Regardless of the date, this event marked the beginning of the First Barbary War. The United States Consul, James Leander Cathcart, left Tripoli ten days later, on 24 May 1801. His departure is also corroborated in the collection of his letters published by his daughter.


(D) Later Dates

Some sources gave the date as 10 June 1801:

The Dey warned that if Bainbridge didn't comply, he would declare war on the United States and would take the officers and crews of the George Washington into slavery. After Bainbridge refused, on June 10, 1801, Tripoli declared war against the United States.

- Dooley, P. ed. The Early Republic: Primary Documents on Events from 1799 to 1820. Greenwood Publishing, 2004.

But this seems to be contradicted by most other sources. For example, he appears to have been in the United States on 2 May, and appointed on 20 May to the command of USS Essex after war had begun.

Some sources also consider the United States Congress to have declared war when it passed the Act for Protection of Commerce and Seamen of the United States Against the Tripolitian Corsairs. But obviously that wasn't the start of the war, but rather the American reaction. And also less of a declaration of war and more of a force authorisation bill.

  • 2
    Hopping down or chopping down the flagpole? – AllInOne Nov 5 '18 at 14:51
0

Question:
When did the First Barbary War start?


Short Answer

There was no formal declaration of war by either the Pasha of Tripoli, or the United States to begin the First Barbary War.

The First Barbary War
on 10 May 1801, the Pasha declared war on the U.S., not through any formal written documents but in the customary Barbary manner of cutting down the flagstaff in front of the U.S. Consulate.[

Although Congress never voted on a formal declaration of war, they did authorize the President to instruct the commanders of armed American vessels to seize all vessels and goods of the Pasha of Tripoli "and also to cause to be done all such other acts of precaution or hostility as the state of war will justify."

I would argue that the war began either when Tripoli broke the 1796 treaty with the United States and began to seize United States Merchant ships. That's July 1800 when Tripoli seized the Catherine. or Feb 6, 1802 when Congress authorized the US Navy to take Tripoli ships in retaliation. The first corsair belonging to Tripoli taken by the US Navy occurred August 1, 1802 when the USS Enterprise did so, in a one sided battle. Any of these dates could be called the beginning of the first Barbary War, which had no formal declaration of war by either party.

The Jan 9 1801 date was a deadline the Pasha of Tripoli gave to James Leander Cathcart the Console of Tripoli for agreeing to terms on an annual payment schedule. The United States he argued had paid for the treaty of 1797, but had not paid for ongoing peace. If the United States had not come to terms by Jan 9 the Pasha warned, Tripoli pirates would go to war. Only when the Pasha issued that demand / ultimatum, his Barbary Pirates had already captured and American merchant ship the Cathrine, and broke their treaty with the US.

May 10, 1801 is mistakenly taken as the official declaration of war by Tripoli although no document was signed nor presented to the United States, nor it's agents. It is said to be the official date because that's the date in which the Pasha of Tripoli ordered the American Flag cut down at the American Consulate in Tripoli. Thus it was said symbolizing an official break with the US, declaration of war, in the "customary" Barbary Pirate fashion. This is not accurate however. The Pasha started seizing American shipping July 1800, almost a year earlier, and the US Consulate remained open for two more years.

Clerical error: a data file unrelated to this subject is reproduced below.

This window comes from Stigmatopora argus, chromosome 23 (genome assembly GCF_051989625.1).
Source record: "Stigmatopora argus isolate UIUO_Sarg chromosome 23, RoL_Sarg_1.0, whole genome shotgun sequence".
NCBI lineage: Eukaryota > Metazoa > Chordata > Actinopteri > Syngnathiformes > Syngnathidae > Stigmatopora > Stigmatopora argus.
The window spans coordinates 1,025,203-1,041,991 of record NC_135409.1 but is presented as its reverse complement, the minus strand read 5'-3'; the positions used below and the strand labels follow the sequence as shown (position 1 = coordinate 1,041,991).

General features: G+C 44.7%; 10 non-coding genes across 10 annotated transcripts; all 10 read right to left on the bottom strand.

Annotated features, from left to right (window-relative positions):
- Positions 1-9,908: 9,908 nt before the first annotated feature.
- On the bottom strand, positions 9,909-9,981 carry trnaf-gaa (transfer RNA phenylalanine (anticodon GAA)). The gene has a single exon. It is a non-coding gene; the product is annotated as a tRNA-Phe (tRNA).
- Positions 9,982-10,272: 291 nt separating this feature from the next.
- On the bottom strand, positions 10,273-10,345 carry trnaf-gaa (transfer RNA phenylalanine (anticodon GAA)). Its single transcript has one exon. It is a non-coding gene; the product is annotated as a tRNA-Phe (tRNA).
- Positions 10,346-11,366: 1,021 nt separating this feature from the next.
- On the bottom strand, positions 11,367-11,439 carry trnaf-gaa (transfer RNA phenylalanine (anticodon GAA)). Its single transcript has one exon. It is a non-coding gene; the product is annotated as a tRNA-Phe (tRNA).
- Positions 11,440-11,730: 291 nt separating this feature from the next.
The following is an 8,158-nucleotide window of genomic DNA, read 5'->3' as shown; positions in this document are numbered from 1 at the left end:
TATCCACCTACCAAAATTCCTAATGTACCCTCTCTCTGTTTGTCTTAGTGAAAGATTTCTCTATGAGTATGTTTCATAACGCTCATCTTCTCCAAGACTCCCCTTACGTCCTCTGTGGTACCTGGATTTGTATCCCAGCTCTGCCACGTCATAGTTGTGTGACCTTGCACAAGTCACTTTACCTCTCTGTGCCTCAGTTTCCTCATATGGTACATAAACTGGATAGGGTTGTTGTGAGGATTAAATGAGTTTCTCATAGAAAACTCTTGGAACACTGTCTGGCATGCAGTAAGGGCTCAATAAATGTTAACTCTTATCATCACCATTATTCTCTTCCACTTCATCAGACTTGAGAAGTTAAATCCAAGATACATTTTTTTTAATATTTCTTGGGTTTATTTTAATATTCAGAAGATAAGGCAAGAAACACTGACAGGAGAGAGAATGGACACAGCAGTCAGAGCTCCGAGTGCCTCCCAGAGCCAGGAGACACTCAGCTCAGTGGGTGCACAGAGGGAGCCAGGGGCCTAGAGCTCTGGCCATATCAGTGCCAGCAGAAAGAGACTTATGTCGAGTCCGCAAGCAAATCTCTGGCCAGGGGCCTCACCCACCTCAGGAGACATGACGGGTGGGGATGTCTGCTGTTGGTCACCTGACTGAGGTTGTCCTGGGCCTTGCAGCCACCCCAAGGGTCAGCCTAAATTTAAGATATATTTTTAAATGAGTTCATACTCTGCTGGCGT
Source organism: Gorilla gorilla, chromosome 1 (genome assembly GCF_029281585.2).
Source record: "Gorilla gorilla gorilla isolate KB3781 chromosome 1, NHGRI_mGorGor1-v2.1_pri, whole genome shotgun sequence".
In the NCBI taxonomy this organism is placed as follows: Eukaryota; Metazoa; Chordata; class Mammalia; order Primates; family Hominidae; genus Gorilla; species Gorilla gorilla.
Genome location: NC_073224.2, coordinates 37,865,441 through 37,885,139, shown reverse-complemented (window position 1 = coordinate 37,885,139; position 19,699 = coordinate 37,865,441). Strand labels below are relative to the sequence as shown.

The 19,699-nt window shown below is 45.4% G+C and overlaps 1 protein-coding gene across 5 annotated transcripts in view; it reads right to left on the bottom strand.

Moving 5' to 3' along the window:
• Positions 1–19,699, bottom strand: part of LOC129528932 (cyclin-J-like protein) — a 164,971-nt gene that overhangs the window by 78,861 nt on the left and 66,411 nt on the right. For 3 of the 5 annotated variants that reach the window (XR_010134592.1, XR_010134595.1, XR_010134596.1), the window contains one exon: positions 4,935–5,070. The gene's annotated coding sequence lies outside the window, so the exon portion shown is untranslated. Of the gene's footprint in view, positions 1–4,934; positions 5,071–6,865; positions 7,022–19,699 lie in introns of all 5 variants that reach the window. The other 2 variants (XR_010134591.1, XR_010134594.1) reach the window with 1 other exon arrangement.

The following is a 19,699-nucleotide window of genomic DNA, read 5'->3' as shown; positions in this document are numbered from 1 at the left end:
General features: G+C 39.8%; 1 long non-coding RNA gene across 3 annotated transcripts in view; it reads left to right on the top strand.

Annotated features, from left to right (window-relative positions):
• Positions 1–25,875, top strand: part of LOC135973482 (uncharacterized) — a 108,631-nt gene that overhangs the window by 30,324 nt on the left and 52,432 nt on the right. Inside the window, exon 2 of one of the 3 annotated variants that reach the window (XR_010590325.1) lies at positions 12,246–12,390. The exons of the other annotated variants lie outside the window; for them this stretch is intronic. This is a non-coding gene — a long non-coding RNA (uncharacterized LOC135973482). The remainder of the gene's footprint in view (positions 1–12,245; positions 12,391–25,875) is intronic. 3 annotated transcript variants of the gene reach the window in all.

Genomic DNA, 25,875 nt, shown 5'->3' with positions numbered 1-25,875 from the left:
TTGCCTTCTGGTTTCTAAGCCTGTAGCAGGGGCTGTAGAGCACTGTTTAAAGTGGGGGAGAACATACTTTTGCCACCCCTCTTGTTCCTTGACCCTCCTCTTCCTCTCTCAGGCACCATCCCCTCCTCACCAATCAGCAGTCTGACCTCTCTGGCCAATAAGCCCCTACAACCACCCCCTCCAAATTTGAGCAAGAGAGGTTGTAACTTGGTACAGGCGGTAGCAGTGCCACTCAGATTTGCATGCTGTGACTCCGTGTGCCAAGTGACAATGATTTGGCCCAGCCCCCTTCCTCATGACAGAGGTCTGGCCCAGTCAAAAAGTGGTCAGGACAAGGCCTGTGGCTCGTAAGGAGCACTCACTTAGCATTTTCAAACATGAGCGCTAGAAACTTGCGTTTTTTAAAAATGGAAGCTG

It was said, in an earlier post that the Pasha closed the American Consulate May of 1801 when the Consol of Tripoli, James Leander Cathcart left Tripoli. Cathcart was the consul of Tripoli, but the Consul general who hired Cathcart originally as a consultant was William Eaton.

  • Consul General - a consular officer of the highest rank, as a person who is stationed at a place of considerable commercial importance or supervises other consuls.

Eaton was not officially assigned to Tripoli but was called to Tripoli when tensions started heating up. William Eaton stayed on in Tripoli as the American representative for another two years after Cathcart reportedly departed. Eaton was expelled, March 10, 1803; after the Pasha of Tripoli extorted $22,000 dollars from an American Commodore. Eaton's presence and business can be confirmed by the letter Carthcart sent to then Secretary of State James Madison, March 15, 1803 in which he identifies William Eaton as the consul of Tripoli and laments that the Pasha should not be permitted to choose the American Consul by dismissing Mr. Eaton and seeing him replaced.

The Pasha was always trying to get more money, and one can't get more money unless the other countries consolate is open and the consular officers are present to coerce and negotiate with. Cutting down of the US flag in May of 1801 thus had more to do with the Pasha's frustration that the American Consulate officer William Eaton had not paid a debt, rather than the beginning of hostilities which were nearly a year old at that point. In response to the Pasha's action (cutting down the flag) Eaton did (with a bridge loan) satisfy his debt in June of 1801. However during all these dates, the US Consulate remained open, and payments from the United States to Tripoli continued. ( First William Eaton's payment in June, and then Commodore Morris's payment in 1803 ).


Background

Ultimately the first Barbary War wasn't a classical war. It wasn't about territory or gaining some specific item from the other. It was about extortion in order to coerce an increase in the annual tribute America was paying to Tripoli. By that measure formal declarations of war which never occurred are being intuited in order to make America's first foreign war seem more honorable. A dispute which might occur between any two nations and not what it was, probing, discerning weakness, extortion, capitulation, and submission. Everything the Pasha did was to probe the United States strength, or lack their of; and then coerce and extort money. The money the Pasha of Tripoli was seeking was an increase to ongoing tribute from America. The Pasha believed other Barbary states like Morocco and Tunisia had been given a larger annual tribute and he sought to address this difficency. Everything ultimately America did was to try to improve it's negotiation position to pay less money. Not less money than America was paying under the 1897 treaty but less money than was being demanded by the Pasha in 1800. That's ultimately what both America and Tripoli accomplished in that "war", settling on a price for recurring tribute which America could afford and the Pasha would accept.